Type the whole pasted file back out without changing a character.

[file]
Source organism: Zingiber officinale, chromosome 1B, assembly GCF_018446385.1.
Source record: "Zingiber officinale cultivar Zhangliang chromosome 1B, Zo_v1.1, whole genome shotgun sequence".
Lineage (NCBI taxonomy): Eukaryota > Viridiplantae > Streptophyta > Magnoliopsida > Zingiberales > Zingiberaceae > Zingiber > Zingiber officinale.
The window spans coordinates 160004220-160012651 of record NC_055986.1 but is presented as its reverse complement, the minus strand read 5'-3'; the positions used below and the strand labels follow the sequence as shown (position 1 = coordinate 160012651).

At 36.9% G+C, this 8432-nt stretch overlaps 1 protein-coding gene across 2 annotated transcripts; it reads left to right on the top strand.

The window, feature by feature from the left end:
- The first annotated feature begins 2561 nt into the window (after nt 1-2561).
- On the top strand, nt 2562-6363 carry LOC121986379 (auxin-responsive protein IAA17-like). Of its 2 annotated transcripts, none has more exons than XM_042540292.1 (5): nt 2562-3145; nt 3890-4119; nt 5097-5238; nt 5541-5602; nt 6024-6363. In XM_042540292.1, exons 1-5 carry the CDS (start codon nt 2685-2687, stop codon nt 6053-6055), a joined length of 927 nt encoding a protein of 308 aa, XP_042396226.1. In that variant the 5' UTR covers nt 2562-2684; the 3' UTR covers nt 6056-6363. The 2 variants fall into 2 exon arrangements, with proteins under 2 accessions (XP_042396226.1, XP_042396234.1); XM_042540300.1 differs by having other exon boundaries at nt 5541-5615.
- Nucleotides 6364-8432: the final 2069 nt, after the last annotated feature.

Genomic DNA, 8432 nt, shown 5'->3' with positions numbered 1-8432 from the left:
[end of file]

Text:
Source organism: Zingiber officinale, chromosome 1B, assembly GCF_018446385.1.
Source record: "Zingiber officinale cultivar Zhangliang chromosome 1B, Zo_v1.1, whole genome shotgun sequence".
Lineage (NCBI taxonomy): Eukaryota > Viridiplantae > Streptophyta > Magnoliopsida > Zingiberales > Zingiberaceae > Zingiber > Zingiber officinale.
The window spans coordinates 160004220-160012651 of record NC_055986.1 but is presented as its reverse complement, the minus strand read 5'-3'; the positions used below and the strand labels follow the sequence as shown (position 1 = coordinate 160012651).

At 36.9% G+C, this 8432-nt stretch overlaps 1 protein-coding gene across 2 annotated transcripts; it reads left to right on the top strand.

The window, feature by feature from the left end:
- The first annotated feature begins 2561 nt into the window (after nt 1-2561).
- On the top strand, nt 2562-6363 carry LOC121986379 (auxin-responsive protein IAA17-like). Of its 2 annotated transcripts, none has more exons than XM_042540292.1 (5): nt 2562-3145; nt 3890-4119; nt 5097-5238; nt 5541-5602; nt 6024-6363. In XM_042540292.1, exons 1-5 carry the CDS (start codon nt 2685-2687, stop codon nt 6053-6055), a joined length of 927 nt encoding a protein of 308 aa, XP_042396226.1. In that variant the 5' UTR covers nt 2562-2684; the 3' UTR covers nt 6056-6363. The 2 variants fall into 2 exon arrangements, with proteins under 2 accessions (XP_042396226.1, XP_042396234.1); XM_042540300.1 differs by having other exon boundaries at nt 5541-5615.
- Nucleotides 6364-8432: the final 2069 nt, after the last annotated feature.

Genomic DNA, 8432 nt, shown 5'->3' with positions numbered 1-8432 from the left: